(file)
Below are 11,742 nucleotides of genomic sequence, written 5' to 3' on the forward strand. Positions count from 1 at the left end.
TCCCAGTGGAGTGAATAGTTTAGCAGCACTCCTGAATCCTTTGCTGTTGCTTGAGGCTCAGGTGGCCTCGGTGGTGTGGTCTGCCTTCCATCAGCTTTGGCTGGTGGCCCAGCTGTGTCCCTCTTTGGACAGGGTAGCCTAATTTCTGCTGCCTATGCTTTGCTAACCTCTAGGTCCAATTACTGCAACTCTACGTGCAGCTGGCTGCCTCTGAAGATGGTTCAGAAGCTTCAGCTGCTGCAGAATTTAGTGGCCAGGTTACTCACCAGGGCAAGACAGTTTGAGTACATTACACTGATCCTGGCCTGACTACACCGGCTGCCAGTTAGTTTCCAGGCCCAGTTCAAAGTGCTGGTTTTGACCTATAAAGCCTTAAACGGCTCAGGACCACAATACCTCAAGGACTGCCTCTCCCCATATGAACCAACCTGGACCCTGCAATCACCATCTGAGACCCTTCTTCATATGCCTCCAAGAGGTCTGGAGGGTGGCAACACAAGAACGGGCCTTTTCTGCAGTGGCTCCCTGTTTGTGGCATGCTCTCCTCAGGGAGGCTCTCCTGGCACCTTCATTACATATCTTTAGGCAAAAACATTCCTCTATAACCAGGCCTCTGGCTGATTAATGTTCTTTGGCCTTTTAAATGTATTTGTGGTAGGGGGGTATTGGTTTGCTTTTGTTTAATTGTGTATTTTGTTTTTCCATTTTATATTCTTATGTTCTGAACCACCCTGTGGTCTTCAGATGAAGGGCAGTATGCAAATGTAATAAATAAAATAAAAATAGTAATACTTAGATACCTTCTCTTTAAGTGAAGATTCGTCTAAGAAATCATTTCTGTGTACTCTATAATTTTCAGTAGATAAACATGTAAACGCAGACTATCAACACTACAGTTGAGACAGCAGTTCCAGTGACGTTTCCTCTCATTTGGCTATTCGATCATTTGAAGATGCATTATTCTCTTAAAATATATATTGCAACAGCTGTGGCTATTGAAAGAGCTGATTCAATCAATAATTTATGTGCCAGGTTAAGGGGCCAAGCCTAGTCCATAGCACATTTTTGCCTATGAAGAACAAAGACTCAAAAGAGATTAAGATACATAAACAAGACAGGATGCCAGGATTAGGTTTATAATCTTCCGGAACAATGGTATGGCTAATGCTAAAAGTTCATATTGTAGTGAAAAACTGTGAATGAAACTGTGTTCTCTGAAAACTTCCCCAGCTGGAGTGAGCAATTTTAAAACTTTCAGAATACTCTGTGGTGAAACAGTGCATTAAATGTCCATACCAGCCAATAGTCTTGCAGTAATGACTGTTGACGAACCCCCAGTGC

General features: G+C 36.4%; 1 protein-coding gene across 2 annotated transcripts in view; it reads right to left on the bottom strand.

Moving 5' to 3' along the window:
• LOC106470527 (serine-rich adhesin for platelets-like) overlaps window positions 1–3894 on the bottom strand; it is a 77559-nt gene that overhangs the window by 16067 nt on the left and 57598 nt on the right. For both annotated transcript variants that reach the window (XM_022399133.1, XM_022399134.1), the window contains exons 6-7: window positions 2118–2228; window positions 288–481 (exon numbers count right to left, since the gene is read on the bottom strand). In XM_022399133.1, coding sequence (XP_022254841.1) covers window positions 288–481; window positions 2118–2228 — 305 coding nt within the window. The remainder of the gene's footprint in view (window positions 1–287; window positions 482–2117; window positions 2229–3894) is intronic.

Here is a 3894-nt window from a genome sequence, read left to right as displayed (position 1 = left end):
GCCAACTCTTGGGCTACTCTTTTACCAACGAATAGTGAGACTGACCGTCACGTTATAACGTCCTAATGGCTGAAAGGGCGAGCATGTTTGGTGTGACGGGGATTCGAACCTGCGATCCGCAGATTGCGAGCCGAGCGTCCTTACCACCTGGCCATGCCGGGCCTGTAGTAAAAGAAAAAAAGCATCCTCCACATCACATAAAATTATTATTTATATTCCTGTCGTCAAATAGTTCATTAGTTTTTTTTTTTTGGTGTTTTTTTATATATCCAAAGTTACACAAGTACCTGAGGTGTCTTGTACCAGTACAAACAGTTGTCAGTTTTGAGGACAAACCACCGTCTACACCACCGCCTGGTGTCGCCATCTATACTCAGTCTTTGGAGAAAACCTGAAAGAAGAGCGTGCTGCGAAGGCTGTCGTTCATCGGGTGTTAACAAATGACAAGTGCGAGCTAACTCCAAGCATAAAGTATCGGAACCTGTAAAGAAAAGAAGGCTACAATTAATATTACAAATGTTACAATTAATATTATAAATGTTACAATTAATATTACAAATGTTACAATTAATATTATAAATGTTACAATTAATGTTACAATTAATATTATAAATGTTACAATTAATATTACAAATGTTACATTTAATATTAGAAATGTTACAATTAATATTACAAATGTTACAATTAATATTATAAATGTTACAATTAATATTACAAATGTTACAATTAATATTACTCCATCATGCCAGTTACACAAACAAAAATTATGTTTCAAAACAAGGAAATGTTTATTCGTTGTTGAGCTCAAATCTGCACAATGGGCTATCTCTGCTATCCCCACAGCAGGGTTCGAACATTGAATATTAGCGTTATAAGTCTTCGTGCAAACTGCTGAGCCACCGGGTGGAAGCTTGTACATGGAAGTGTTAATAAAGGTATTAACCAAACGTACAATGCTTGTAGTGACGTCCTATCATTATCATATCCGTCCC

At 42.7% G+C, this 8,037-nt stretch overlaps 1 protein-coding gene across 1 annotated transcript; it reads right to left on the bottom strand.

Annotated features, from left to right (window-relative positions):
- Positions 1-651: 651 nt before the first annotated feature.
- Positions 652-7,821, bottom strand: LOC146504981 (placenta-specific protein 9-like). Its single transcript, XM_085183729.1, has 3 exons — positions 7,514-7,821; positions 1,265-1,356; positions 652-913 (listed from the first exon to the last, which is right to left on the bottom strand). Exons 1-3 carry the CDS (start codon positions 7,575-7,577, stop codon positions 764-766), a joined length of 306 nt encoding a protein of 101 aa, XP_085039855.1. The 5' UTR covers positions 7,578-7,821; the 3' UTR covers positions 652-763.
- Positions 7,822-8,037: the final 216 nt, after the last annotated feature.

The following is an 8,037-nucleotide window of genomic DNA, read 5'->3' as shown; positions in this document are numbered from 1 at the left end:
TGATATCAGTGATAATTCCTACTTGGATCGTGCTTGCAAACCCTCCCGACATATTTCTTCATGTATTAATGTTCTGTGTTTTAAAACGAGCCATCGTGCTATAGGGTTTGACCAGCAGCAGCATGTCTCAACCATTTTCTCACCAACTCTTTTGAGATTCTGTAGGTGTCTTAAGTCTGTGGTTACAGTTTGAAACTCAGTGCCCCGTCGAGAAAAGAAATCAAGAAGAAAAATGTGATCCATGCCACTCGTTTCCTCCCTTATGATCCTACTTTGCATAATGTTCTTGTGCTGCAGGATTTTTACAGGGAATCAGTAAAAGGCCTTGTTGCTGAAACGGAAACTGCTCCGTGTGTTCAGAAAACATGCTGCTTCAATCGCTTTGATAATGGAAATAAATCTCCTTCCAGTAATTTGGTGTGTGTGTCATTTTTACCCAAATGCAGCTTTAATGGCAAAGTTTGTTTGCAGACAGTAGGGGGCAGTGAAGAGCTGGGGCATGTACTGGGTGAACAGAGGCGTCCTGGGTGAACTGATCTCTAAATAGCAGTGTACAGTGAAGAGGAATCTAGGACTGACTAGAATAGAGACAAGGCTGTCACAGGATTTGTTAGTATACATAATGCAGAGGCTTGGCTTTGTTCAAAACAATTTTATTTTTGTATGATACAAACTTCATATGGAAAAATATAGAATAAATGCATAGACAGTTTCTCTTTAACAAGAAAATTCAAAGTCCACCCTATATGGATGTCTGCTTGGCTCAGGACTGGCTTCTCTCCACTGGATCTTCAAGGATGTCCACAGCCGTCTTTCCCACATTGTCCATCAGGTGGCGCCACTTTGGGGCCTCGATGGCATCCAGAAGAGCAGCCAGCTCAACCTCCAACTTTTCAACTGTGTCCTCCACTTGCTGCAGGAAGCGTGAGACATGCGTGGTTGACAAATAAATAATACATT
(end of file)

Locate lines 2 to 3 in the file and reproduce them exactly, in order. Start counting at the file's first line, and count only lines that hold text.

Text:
TCCCAGTGGAGTGAATAGTTTAGCAGCACTCCTGAATCCTTTGCTGTTGCTTGAGGCTCAGGTGGCCTCGGTGGTGTGGTCTGCCTTCCATCAGCTTTGGCTGGTGGCCCAGCTGTGTCCCTCTTTGGACAGGGTAGCCTAATTTCTGCTGCCTATGCTTTGCTAACCTCTAGGTCCAATTACTGCAACTCTACGTGCAGCTGGCTGCCTCTGAAGATGGTTCAGAAGCTTCAGCTGCTGCAGAATTTAGTGGCCAGGTTACTCACCAGGGCAAGACAGTTTGAGTACATTACACTGATCCTGGCCTGACTACACCGGCTGCCAGTTAGTTTCCAGGCCCAGTTCAAAGTGCTGGTTTTGACCTATAAAGCCTTAAACGGCTCAGGACCACAATACCTCAAGGACTGCCTCTCCCCATATGAACCAACCTGGACCCTGCAATCACCATCTGAGACCCTTCTTCATATGCCTCCAAGAGGTCTGGAGGGTGGCAACACAAGAACGGGCCTTTTCTGCAGTGGCTCCCTGTTTGTGGCATGCTCTCCTCAGGGAGGCTCTCCTGGCACCTTCATTACATATCTTTAGGCAAAAACATTCCTCTATAACCAGGCCTCTGGCTGATTAATGTTCTTTGGCCTTTTAAATGTATTTGTGGTAGGGGGGTATTGGTTTGCTTTTGTTTAATTGTGTATTTTGTTTTTCCATTTTATATTCTTATGTTCTGAACCACCCTGTGGTCTTCAGATGAAGGGCAGTATGCAAATGTAATAAATAAAATAAAAATAGTAATACTTAGATACCTTCTCTTTAAGTGAAGATTCGTCTAAGAAATCATTTCTGTGTACTCTATAATTTTCAGTAGATAAACATGTAAACGCAGACTATCAACACTACAGTTGAGACAGCAGTTCCAGTGACGTTTCCTCTCATTTGGCTATTCGATCATTTGAAGATGCATTATTCTCTTAAAATATATATTGCAACAGCTGTGGCTATTGAAAGAGCTGATTCAATCAATAATTTATGTGCCAGGTTAAGGGGCCAAGCCTAGTCCATAGCACATTTTTGCCTATGAAGAACAAAGACTCAAAAGAGATTAAGATACATAAACAAGACAGGATGCCAGGATTAGGTTTATAATCTTCCGGAACAATGGTATGGCTAATGCTAAAAGTTCATATTGTAGTGAAAAACTGTGAATGAAACTGTGTTCTCTGAAAACTTCCCCAGCTGGAGTGAGCAATTTTAAAACTTTCAGAATACTCTGTGGTGAAACAGTGCATTAAATGTCCATACCAGCCAATAGTCTTGCAGTAATGACTGTTGACGAACCCCCAGTGC

General features: G+C 36.4%; 1 protein-coding gene across 2 annotated transcripts in view; it reads right to left on the bottom strand.